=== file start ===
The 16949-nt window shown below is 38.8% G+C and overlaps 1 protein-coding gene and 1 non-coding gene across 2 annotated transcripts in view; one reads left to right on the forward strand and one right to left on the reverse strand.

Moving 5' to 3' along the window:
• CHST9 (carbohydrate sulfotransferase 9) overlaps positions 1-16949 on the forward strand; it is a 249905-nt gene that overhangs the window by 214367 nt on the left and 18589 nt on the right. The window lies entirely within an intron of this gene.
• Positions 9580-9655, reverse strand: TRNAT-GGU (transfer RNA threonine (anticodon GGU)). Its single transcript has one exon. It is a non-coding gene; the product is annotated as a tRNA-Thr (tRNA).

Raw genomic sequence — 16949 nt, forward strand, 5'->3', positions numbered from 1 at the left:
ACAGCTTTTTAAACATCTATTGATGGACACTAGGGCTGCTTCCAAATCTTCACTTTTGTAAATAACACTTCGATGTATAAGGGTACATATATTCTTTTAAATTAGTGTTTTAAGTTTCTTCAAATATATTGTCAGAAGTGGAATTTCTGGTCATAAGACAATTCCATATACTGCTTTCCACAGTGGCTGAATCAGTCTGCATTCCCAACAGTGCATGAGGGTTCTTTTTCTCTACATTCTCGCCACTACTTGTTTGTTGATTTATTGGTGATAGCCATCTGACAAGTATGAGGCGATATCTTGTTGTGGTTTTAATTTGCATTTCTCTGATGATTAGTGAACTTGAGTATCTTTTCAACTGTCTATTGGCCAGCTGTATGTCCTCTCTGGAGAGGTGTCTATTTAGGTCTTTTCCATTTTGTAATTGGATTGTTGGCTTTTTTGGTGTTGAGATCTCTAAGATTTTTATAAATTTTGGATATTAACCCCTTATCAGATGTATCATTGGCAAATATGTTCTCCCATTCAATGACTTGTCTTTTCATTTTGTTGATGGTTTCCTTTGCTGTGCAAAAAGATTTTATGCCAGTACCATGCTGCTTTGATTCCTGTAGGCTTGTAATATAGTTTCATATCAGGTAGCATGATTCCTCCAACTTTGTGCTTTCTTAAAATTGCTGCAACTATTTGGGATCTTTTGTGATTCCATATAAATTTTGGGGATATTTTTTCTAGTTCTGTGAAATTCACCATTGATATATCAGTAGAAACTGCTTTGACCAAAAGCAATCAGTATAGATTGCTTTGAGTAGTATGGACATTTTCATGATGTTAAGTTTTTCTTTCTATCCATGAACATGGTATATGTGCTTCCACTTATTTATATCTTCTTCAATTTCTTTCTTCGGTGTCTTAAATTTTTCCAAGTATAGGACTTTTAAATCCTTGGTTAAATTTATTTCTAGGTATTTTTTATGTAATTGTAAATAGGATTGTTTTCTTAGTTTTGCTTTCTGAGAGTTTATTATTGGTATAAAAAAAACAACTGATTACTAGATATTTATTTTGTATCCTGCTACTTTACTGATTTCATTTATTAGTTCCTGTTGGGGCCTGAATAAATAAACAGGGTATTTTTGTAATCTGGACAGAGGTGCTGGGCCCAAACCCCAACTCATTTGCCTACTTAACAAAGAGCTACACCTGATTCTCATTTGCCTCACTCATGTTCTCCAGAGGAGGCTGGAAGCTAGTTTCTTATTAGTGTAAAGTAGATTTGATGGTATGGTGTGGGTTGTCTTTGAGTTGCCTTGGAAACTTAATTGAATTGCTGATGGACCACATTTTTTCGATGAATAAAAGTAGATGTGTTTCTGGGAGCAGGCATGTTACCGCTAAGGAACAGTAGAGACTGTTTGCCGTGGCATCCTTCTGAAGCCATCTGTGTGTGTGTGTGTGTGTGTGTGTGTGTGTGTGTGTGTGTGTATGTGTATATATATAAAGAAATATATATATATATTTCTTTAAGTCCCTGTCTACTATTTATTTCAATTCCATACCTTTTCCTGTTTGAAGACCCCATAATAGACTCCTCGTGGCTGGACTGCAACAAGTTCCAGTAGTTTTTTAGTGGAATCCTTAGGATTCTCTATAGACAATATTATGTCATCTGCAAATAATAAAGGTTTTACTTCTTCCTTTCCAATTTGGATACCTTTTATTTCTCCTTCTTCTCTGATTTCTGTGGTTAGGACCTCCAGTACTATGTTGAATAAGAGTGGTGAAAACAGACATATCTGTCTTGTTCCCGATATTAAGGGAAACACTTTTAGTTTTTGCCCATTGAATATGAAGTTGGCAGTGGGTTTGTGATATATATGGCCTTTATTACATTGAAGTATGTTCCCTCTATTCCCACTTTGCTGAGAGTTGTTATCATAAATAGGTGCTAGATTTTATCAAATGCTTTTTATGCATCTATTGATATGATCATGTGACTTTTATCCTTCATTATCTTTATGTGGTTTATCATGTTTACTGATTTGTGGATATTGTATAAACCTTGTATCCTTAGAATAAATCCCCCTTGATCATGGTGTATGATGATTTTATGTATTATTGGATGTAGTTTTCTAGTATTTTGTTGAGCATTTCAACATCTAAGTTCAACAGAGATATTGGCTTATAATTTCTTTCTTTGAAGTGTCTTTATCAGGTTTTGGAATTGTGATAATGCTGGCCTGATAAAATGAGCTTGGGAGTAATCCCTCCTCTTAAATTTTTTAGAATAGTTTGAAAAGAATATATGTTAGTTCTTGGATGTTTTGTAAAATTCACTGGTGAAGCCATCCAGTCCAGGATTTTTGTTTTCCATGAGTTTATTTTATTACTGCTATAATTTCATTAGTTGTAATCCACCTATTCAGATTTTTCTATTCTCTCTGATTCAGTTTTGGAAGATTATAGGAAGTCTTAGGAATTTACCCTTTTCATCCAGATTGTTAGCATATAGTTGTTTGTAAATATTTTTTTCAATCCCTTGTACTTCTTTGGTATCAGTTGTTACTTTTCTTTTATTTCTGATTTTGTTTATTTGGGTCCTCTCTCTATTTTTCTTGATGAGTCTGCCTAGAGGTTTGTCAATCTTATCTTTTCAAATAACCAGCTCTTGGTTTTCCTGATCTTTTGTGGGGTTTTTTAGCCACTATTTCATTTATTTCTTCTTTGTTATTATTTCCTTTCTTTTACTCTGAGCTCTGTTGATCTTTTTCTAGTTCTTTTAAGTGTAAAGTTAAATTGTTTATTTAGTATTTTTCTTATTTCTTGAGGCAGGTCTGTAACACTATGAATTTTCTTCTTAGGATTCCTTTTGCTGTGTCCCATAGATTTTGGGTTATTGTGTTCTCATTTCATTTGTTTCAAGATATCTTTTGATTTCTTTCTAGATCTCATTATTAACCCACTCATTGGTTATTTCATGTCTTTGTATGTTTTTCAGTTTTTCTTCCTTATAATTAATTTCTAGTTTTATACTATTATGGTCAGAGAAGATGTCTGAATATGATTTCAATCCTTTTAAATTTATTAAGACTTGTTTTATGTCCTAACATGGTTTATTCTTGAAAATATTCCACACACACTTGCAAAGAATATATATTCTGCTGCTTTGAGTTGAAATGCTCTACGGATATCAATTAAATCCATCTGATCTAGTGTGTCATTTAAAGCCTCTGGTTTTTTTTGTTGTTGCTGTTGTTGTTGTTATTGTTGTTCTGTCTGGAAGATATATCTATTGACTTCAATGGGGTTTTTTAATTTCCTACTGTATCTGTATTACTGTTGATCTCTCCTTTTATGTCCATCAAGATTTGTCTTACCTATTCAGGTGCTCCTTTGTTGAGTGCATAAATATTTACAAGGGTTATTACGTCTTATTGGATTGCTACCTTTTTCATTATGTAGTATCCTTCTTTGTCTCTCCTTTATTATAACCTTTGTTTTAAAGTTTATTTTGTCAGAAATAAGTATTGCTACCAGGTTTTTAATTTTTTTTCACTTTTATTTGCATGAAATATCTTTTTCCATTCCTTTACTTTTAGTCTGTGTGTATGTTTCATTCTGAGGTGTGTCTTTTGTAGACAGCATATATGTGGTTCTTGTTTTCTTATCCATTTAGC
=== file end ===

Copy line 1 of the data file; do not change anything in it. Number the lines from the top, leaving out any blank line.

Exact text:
The 16949-nt window shown below is 38.8% G+C and overlaps 1 protein-coding gene and 1 non-coding gene across 2 annotated transcripts in view; one reads left to right on the forward strand and one right to left on the reverse strand.